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Author Topic: Conduit Wire Pulling  (Read 16330 times)

Jerome Malsack

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Re: Conduit Wire Pulling
« Reply #10 on: January 13, 2014, 08:32:35 pm »

With 2, 3 and 4 inch we might start to see a mini battery truck wireless car with led lights and camera?   to pull the string down the pipe. 

This would presume a 40 percent fill? 
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Jeff Bankston

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Re: Conduit Wire Pulling
« Reply #11 on: January 13, 2014, 09:25:22 pm »

as a commercial electrician i will tell you NEVER pull wire in a conduit with wire in it. i tried a few times when i was a helper. if you have room in the condiut for more wire pull the existing wires out. check the code book or an Uglys pocket reference for condiut fill for the type of wire you are pulling. you might need to use the calculation fill formula. if you dont have room run another pipe. if the existing wires are in great shape you can pull them back in with the new wires at the same time. i'v pulled data wire also and its a pita due to the outer jacket. use soap all the way. pull it easy and make sure the guy feeding it has enough slack so it doesnt drag on the box connector when pulling.
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Stephen Swaffer

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Re: Conduit Wire Pulling
« Reply #12 on: January 13, 2014, 10:27:56 pm »

I'm by no means an expert conduit installer, but here's what I can contribute:
  • Plastic bushings should be used at every conduit fitting that is attached with a locknut inside the box. I don't know the code requirements on bushings, but even if not required they are not prohibited, and I've scraped the insulation on wires pulling them through unbushed fittings. They are inexpensive and a good idea.
  • One big but often overlooked reason for a maximum fill capacity is heat dissipation. That makes me wonder about the wisdom of installing lots of wires in a large conduit -- might be better to have multiple smaller conduits in some situations.

Bushings are required for any wire #4 AWG and larger-even on PVC conduit, but they never hurt.

I doubt heat dissipation is a concern on comm cables-though it could be on speaker runs.  On power wiring, the NEC requires an ampacity derate for the number of current carrying conductors-including neutrals if they are not part of a multiwire branch circuit.  Above 9 conductors this derate is 50% or more-so it takes a much larger conductor to get your ampacity-most guys that pay attention to the derates like they should will size/plan conduit runs to not exceed 9 current carrying conductors-unless there is a really good reason to do so.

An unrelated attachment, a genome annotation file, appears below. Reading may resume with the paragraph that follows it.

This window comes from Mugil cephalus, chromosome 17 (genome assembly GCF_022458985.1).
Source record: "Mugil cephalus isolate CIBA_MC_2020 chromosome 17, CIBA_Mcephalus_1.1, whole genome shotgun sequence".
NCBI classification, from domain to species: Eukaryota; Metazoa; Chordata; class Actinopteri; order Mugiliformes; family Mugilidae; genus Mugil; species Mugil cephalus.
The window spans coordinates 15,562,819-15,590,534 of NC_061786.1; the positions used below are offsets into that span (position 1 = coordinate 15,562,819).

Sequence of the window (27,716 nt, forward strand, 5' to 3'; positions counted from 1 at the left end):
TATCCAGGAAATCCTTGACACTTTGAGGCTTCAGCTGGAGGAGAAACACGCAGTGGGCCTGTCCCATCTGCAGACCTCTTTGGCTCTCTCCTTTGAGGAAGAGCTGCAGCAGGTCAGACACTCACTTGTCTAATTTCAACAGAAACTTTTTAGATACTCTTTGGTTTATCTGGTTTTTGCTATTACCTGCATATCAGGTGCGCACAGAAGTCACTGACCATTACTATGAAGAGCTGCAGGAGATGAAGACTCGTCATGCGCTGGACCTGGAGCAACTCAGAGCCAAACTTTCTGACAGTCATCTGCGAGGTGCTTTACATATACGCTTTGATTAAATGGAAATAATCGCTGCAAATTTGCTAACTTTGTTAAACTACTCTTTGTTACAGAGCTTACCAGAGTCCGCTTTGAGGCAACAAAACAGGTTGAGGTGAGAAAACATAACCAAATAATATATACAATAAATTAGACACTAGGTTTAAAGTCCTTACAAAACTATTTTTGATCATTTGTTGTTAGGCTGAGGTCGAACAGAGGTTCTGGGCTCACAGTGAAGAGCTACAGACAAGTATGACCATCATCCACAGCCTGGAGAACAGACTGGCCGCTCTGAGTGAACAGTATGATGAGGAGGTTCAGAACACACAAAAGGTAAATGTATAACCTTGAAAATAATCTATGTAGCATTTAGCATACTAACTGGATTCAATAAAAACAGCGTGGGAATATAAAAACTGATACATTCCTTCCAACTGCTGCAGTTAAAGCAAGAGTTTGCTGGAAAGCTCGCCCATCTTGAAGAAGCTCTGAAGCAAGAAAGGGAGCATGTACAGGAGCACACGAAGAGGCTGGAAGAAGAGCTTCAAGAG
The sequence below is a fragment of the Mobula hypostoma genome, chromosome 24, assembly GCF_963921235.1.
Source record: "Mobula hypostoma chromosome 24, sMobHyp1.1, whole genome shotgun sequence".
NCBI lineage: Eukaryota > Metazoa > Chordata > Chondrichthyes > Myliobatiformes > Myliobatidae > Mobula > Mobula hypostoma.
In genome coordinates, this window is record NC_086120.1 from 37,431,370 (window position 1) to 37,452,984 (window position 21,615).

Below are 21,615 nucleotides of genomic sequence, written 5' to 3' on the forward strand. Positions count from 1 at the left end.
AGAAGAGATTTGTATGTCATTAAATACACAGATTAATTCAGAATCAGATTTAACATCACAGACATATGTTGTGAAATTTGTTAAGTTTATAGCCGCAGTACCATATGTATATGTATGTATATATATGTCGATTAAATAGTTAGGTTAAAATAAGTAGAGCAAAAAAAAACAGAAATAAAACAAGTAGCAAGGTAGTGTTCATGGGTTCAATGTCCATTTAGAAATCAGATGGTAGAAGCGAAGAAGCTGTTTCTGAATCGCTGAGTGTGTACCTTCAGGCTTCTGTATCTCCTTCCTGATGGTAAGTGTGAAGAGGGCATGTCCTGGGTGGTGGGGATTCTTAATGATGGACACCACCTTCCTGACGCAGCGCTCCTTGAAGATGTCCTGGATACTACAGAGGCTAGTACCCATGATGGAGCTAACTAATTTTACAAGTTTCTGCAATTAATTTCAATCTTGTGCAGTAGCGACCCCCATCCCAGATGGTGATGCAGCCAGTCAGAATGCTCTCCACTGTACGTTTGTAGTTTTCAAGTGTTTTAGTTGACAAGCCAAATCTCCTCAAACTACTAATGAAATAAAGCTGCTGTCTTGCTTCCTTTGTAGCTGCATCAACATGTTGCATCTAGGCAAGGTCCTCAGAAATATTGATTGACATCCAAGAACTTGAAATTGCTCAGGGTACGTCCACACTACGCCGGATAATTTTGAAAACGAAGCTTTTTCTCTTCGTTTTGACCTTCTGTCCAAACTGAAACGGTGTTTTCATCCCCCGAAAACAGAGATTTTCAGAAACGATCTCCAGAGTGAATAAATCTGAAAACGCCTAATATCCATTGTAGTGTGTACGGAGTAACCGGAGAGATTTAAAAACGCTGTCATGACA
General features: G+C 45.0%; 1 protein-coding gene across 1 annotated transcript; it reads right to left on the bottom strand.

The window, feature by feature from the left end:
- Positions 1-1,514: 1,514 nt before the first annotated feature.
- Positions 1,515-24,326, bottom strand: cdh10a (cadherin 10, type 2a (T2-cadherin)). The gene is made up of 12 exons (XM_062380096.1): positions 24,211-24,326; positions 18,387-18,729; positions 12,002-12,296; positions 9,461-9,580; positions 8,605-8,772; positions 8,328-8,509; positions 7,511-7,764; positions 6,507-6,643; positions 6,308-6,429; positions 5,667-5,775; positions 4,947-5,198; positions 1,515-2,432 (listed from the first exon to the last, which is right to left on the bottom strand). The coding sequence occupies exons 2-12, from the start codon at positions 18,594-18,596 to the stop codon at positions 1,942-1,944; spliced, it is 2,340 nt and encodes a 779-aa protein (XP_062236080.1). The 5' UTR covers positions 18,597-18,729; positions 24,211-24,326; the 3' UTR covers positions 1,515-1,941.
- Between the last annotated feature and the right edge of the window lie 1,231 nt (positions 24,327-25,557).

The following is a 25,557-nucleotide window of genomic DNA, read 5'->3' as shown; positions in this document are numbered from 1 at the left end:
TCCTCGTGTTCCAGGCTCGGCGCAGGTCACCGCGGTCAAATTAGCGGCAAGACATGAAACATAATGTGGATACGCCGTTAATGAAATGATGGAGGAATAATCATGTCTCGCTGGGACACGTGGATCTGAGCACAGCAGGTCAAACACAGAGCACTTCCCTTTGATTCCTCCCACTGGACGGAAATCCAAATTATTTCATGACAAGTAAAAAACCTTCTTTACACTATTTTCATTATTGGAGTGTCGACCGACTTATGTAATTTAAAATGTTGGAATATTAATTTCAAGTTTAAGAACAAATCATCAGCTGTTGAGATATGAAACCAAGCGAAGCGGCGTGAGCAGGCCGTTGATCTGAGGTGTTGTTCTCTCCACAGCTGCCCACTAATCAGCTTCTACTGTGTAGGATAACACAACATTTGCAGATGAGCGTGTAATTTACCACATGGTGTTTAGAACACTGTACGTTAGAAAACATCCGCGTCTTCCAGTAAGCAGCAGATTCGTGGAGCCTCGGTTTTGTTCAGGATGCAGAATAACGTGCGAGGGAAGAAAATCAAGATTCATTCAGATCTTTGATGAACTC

The utilities around here require conduit sizes two sizes bigger than NEC and long sweeps-makes their pulls super easy!

If I were pulling a lot of data/comm cable I think I wold look hard at investing in some of the wire mesh pulling grips.   I have not used them a lot-but they seem to work well and keep wire from catching at joints.
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Steve Swaffer

Jay Barracato

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Re: Conduit Wire Pulling
« Reply #13 on: January 14, 2014, 09:03:28 pm »

Bushings are required for any wire #4 AWG and larger-even on PVC conduit, but they never hurt.

I doubt heat dissipation is a concern on comm cables-though it could be on speaker runs.  On power wiring, the NEC requires an ampacity derate for the number of current carrying conductors-including neutrals if they are not part of a multiwire branch circuit.  Above 9 conductors this derate is 50% or more-so it takes a much larger conductor to get your ampacity-most guys that pay attention to the derates like they should will size/plan conduit runs to not exceed 9 current carrying conductors-unless there is a really good reason to do so.

The utilities around here require conduit sizes two sizes bigger than NEC and long sweeps-makes their pulls super easy!

If I were pulling a lot of data/comm cable I think I wold look hard at investing in some of the wire mesh pulling grips.   I have not used them a lot-but they seem to work well and keep wire from catching at joints.

My experience (long ago) was mostly residential including large group homes (think college fraternity house) going from room to room. A big thing was effective communication between the person pulling and the person feeding. I would have loved to have had cell phones back in those days.
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Jay Barracato

Mike Sokol

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Re: Conduit Wire Pulling
« Reply #14 on: January 15, 2014, 08:45:11 am »

A big thing was effective communication between the person pulling and the person feeding. I would have loved to have had cell phones back in those days.